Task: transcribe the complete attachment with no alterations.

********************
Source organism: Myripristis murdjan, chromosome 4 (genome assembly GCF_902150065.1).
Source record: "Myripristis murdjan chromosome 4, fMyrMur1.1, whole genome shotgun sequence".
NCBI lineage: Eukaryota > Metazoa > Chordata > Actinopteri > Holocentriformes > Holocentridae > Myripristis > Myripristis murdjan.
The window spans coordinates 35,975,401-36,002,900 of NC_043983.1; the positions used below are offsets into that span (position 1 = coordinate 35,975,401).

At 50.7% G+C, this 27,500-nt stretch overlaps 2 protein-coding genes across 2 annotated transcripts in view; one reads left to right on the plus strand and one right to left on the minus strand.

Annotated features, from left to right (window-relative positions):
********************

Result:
Source organism: Myripristis murdjan, chromosome 4 (genome assembly GCF_902150065.1).
Source record: "Myripristis murdjan chromosome 4, fMyrMur1.1, whole genome shotgun sequence".
NCBI lineage: Eukaryota > Metazoa > Chordata > Actinopteri > Holocentriformes > Holocentridae > Myripristis > Myripristis murdjan.
The window spans coordinates 35,975,401-36,002,900 of NC_043983.1; the positions used below are offsets into that span (position 1 = coordinate 35,975,401).

At 50.7% G+C, this 27,500-nt stretch overlaps 2 protein-coding genes across 2 annotated transcripts in view; one reads left to right on the plus strand and one right to left on the minus strand.

Annotated features, from left to right (window-relative positions):